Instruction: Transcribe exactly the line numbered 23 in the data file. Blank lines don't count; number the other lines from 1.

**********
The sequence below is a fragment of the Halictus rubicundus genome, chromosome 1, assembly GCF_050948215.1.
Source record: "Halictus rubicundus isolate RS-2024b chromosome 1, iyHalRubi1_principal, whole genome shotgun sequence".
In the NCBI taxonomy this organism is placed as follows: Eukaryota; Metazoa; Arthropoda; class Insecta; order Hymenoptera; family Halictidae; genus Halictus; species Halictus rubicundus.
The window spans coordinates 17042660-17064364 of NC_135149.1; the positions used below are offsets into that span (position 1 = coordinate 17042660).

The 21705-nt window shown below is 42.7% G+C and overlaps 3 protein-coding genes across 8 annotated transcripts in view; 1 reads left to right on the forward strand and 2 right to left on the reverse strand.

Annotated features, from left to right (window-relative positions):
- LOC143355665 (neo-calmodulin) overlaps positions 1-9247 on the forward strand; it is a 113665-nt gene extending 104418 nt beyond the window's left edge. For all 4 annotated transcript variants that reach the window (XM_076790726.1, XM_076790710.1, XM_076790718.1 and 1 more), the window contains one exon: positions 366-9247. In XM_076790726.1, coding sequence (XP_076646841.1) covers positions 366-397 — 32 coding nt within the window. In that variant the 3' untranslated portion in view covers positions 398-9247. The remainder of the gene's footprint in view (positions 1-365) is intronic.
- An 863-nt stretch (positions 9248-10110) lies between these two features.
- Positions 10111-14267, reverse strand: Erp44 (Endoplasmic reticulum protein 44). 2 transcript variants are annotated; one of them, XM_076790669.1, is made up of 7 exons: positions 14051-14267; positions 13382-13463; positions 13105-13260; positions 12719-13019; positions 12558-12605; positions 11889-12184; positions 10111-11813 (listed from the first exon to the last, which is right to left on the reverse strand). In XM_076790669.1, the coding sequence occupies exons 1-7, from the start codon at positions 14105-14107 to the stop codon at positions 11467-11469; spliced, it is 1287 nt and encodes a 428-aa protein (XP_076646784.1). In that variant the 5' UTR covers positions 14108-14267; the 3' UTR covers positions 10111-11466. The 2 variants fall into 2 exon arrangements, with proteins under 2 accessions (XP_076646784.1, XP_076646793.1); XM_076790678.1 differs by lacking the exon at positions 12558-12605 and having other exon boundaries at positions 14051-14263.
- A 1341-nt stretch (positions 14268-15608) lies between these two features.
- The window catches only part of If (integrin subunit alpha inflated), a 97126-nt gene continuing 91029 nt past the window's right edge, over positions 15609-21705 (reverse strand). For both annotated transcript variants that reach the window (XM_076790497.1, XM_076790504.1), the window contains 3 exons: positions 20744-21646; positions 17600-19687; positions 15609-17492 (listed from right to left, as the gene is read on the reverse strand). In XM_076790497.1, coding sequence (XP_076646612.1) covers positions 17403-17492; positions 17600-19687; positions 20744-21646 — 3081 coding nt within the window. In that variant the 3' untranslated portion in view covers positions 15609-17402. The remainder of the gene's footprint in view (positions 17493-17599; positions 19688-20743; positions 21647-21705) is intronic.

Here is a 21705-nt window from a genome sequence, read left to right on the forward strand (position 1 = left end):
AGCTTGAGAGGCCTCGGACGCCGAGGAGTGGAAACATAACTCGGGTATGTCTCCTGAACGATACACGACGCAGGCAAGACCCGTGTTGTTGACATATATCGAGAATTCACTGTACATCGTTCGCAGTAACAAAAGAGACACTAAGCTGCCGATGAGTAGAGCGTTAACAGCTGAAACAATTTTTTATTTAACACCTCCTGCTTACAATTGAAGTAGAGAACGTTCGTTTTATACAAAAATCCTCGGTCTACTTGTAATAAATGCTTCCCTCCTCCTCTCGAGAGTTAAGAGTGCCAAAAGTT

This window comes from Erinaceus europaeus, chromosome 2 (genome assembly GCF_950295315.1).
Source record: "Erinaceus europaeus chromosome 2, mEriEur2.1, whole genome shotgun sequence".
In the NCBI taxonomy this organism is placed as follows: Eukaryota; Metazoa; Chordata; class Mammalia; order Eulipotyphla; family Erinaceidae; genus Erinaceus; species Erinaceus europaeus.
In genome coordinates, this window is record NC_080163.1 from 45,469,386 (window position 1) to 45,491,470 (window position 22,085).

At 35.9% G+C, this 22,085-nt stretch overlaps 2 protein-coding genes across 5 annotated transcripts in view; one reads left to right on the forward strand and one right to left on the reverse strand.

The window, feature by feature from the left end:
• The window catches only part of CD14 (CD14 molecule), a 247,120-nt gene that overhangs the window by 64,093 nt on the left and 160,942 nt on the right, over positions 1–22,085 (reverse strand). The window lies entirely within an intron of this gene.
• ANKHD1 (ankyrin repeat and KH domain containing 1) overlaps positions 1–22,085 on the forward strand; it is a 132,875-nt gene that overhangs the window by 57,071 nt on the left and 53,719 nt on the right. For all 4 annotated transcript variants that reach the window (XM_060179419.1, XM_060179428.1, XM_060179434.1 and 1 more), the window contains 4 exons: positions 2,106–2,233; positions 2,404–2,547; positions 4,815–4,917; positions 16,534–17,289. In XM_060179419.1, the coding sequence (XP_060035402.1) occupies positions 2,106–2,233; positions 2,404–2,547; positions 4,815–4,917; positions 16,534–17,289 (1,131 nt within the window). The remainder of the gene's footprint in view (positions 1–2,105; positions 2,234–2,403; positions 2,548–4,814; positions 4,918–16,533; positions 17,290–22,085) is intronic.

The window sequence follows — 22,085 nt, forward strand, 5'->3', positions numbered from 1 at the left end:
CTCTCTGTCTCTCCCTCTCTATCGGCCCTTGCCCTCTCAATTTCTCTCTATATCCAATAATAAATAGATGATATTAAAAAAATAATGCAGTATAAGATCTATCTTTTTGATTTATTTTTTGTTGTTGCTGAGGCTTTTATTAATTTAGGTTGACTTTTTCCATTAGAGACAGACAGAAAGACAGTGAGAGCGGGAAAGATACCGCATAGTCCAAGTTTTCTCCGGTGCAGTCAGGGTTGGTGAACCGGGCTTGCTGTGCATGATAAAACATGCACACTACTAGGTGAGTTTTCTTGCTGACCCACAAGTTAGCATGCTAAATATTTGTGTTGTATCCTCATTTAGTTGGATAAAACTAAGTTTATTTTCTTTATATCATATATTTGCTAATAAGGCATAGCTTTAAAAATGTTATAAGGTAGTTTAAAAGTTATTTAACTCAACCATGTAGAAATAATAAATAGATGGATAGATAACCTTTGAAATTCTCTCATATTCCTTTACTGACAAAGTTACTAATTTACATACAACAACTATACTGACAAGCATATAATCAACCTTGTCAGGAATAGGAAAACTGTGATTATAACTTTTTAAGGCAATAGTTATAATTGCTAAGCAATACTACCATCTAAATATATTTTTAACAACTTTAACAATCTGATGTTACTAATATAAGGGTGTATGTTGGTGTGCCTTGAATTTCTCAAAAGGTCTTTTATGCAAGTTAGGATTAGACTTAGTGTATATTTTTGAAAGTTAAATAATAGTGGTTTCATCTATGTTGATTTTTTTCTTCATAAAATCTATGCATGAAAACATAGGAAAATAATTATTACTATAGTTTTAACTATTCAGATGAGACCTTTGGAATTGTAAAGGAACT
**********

CTCTCTGTCTCTCCCTCTCTATCGGCCCTTGCCCTCTCAATTTCTCTCTATATCCAATAATAAATAGATGATATTAAAAAAATAATGCAGTATAAGATCTATCTTTTTGATTTATTTTTTGTTGTTGCTGAGGCTTTTATTAATTTAGGTTGACTTTTTCCATTAGAGACAGACAGAAAGACAGTGAGAGCGGGAAAGATACCGCATAGTCCAAGTTTTCTCCGGTGCAGTCAGGGTTGGTGAACCGGGCTTGCTGTGCATGATAAAACATGCACACTACTAGGTGAGTTTTCTTGCTGACCCACAAGTTAGCATGCTAAATATTTGTGTTGTATCCTCATTTAGTTGGATAAAACTAAGTTTATTTTCTTTATATCATATATTTGCTAATAAGGCATAGCTTTAAAAATGTTATAAGGTAGTTTAAAAGTTATTTAACTCAACCATGTAGAAATAATAAATAGATGGATAGATAACCTTTGAAATTCTCTCATATTCCTTTACTGACAAAGTTACTAATTTACATACAACAACTATACTGACAAGCATATAATCAACCTTGTCAGGAATAGGAAAACTGTGATTATAACTTTTTAAGGCAATAGTTATAATTGCTAAGCAATACTACCATCTAAATATATTTTTAACAACTTTAACAATCTGATGTTACTAATATAAGGGTGTATGTTGGTGTGCCTTGAATTTCTCAAAAGGTCTTTTATGCAAGTTAGGATTAGACTTAGTGTATATTTTTGAAAGTTAAATAATAGTGGTTTCATCTATGTTGATTTTTTTCTTCATAAAATCTATGCATGAAAACATAGGAAAATAATTATTACTATAGTTTTAACTATTCAGATGAGACCTTTGGAATTGTAAAGGAACT